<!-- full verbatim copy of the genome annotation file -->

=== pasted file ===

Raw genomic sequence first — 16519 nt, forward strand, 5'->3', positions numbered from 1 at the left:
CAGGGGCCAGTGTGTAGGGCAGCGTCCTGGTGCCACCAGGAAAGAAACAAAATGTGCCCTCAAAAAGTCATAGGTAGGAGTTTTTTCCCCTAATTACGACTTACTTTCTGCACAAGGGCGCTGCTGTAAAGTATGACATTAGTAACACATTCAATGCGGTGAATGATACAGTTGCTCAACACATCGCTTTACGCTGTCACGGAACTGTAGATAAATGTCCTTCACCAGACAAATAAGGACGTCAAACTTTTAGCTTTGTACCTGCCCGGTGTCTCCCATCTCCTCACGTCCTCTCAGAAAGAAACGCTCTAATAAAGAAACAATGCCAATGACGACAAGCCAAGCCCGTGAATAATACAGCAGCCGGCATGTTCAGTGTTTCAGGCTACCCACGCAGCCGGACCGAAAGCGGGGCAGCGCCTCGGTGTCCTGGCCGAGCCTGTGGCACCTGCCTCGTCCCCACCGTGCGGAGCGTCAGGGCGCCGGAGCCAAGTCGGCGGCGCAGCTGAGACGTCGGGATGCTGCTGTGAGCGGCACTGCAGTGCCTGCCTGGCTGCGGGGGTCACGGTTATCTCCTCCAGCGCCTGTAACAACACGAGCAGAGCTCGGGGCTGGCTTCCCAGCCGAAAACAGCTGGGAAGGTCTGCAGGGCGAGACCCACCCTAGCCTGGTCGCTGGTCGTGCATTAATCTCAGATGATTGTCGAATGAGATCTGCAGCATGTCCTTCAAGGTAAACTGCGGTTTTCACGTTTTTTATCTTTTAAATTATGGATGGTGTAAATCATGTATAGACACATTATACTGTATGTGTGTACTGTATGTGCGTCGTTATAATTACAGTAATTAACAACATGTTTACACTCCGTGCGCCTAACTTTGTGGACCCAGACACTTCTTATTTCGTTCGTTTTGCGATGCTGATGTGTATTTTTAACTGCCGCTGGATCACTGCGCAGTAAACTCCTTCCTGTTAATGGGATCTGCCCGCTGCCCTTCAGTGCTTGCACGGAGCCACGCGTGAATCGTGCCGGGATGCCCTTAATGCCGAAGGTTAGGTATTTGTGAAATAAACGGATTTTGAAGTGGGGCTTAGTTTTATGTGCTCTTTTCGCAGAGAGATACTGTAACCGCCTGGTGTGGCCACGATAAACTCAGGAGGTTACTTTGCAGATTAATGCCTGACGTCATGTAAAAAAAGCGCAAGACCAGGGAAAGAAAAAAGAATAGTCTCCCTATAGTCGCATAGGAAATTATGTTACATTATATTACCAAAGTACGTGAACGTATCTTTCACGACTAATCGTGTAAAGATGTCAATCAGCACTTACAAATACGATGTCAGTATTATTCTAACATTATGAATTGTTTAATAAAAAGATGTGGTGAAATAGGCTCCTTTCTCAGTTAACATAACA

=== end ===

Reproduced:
Raw genomic sequence first — 16519 nt, forward strand, 5'->3', positions numbered from 1 at the left:
CAGGGGCCAGTGTGTAGGGCAGCGTCCTGGTGCCACCAGGAAAGAAACAAAATGTGCCCTCAAAAAGTCATAGGTAGGAGTTTTTTCCCCTAATTACGACTTACTTTCTGCACAAGGGCGCTGCTGTAAAGTATGACATTAGTAACACATTCAATGCGGTGAATGATACAGTTGCTCAACACATCGCTTTACGCTGTCACGGAACTGTAGATAAATGTCCTTCACCAGACAAATAAGGACGTCAAACTTTTAGCTTTGTACCTGCCCGGTGTCTCCCATCTCCTCACGTCCTCTCAGAAAGAAACGCTCTAATAAAGAAACAATGCCAATGACGACAAGCCAAGCCCGTGAATAATACAGCAGCCGGCATGTTCAGTGTTTCAGGCTACCCACGCAGCCGGACCGAAAGCGGGGCAGCGCCTCGGTGTCCTGGCCGAGCCTGTGGCACCTGCCTCGTCCCCACCGTGCGGAGCGTCAGGGCGCCGGAGCCAAGTCGGCGGCGCAGCTGAGACGTCGGGATGCTGCTGTGAGCGGCACTGCAGTGCCTGCCTGGCTGCGGGGGTCACGGTTATCTCCTCCAGCGCCTGTAACAACACGAGCAGAGCTCGGGGCTGGCTTCCCAGCCGAAAACAGCTGGGAAGGTCTGCAGGGCGAGACCCACCCTAGCCTGGTCGCTGGTCGTGCATTAATCTCAGATGATTGTCGAATGAGATCTGCAGCATGTCCTTCAAGGTAAACTGCGGTTTTCACGTTTTTTATCTTTTAAATTATGGATGGTGTAAATCATGTATAGACACATTATACTGTATGTGTGTACTGTATGTGCGTCGTTATAATTACAGTAATTAACAACATGTTTACACTCCGTGCGCCTAACTTTGTGGACCCAGACACTTCTTATTTCGTTCGTTTTGCGATGCTGATGTGTATTTTTAACTGCCGCTGGATCACTGCGCAGTAAACTCCTTCCTGTTAATGGGATCTGCCCGCTGCCCTTCAGTGCTTGCACGGAGCCACGCGTGAATCGTGCCGGGATGCCCTTAATGCCGAAGGTTAGGTATTTGTGAAATAAACGGATTTTGAAGTGGGGCTTAGTTTTATGTGCTCTTTTCGCAGAGAGATACTGTAACCGCCTGGTGTGGCCACGATAAACTCAGGAGGTTACTTTGCAGATTAATGCCTGACGTCATGTAAAAAAAGCGCAAGACCAGGGAAAGAAAAAAGAATAGTCTCCCTATAGTCGCATAGGAAATTATGTTACATTATATTACCAAAGTACGTGAACGTATCTTTCACGACTAATCGTGTAAAGATGTCAATCAGCACTTACAAATACGATGTCAGTATTATTCTAACATTATGAATTGTTTAATAAAAAGATGTGGTGAAATAGGCTCCTTTCTCAGTTAACATAACA